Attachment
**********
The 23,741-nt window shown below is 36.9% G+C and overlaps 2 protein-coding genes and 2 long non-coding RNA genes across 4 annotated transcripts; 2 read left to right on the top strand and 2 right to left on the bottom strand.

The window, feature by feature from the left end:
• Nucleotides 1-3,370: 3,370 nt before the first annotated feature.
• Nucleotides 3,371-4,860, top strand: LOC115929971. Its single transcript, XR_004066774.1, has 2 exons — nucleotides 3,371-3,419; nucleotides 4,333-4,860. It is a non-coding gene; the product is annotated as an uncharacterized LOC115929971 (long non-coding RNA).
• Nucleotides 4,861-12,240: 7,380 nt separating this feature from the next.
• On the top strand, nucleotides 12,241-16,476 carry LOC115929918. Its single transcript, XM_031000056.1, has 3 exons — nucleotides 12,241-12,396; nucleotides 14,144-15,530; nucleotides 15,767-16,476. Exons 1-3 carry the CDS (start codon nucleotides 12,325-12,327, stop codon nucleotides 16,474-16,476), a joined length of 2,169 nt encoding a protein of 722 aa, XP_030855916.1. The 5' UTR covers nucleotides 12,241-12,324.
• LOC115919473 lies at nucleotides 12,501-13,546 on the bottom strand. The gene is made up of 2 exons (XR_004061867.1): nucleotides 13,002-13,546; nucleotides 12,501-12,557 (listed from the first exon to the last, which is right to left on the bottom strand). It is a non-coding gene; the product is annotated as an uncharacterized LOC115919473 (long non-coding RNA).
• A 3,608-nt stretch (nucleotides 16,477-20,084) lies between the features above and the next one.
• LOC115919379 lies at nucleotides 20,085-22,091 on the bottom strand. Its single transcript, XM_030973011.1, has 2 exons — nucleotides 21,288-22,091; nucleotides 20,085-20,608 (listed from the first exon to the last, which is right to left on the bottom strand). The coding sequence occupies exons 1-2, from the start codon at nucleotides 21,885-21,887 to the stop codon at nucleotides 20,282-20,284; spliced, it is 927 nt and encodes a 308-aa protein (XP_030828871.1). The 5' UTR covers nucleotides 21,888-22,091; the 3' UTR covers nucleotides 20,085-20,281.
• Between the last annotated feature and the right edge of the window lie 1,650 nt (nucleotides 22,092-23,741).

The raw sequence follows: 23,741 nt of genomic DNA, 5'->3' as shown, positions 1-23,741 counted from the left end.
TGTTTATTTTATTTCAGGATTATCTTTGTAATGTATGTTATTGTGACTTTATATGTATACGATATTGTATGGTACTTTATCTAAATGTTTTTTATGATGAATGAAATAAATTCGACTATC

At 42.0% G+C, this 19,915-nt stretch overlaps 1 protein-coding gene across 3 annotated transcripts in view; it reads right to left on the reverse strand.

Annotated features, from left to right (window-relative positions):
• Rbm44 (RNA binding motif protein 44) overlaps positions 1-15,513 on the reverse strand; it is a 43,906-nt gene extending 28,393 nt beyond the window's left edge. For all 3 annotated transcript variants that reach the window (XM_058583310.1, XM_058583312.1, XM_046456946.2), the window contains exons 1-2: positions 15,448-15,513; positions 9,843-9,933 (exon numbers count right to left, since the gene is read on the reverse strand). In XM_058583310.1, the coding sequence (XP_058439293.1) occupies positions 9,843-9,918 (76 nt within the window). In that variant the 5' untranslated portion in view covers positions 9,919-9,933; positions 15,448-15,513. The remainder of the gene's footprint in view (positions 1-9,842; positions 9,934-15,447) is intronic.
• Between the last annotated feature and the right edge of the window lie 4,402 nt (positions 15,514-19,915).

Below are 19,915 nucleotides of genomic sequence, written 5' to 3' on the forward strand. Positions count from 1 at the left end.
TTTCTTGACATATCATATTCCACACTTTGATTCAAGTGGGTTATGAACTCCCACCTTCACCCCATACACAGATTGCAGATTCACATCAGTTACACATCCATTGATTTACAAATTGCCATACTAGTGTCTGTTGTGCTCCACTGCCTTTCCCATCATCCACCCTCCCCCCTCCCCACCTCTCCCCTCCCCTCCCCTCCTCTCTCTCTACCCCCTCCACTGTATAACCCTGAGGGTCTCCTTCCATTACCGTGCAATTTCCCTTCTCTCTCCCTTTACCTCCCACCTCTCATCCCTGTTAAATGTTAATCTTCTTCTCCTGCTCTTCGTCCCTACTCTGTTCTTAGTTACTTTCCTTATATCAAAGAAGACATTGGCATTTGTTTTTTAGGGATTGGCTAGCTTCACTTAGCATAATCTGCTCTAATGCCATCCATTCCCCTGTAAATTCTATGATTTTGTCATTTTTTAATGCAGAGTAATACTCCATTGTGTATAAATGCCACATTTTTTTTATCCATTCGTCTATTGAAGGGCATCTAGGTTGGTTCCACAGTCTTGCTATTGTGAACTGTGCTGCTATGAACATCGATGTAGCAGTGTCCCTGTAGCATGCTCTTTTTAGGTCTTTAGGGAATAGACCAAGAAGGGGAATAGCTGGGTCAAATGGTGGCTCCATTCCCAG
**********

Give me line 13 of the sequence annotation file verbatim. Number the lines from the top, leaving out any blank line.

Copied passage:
At 42.0% G+C, this 19,915-nt stretch overlaps 1 protein-coding gene across 3 annotated transcripts in view; it reads right to left on the reverse strand.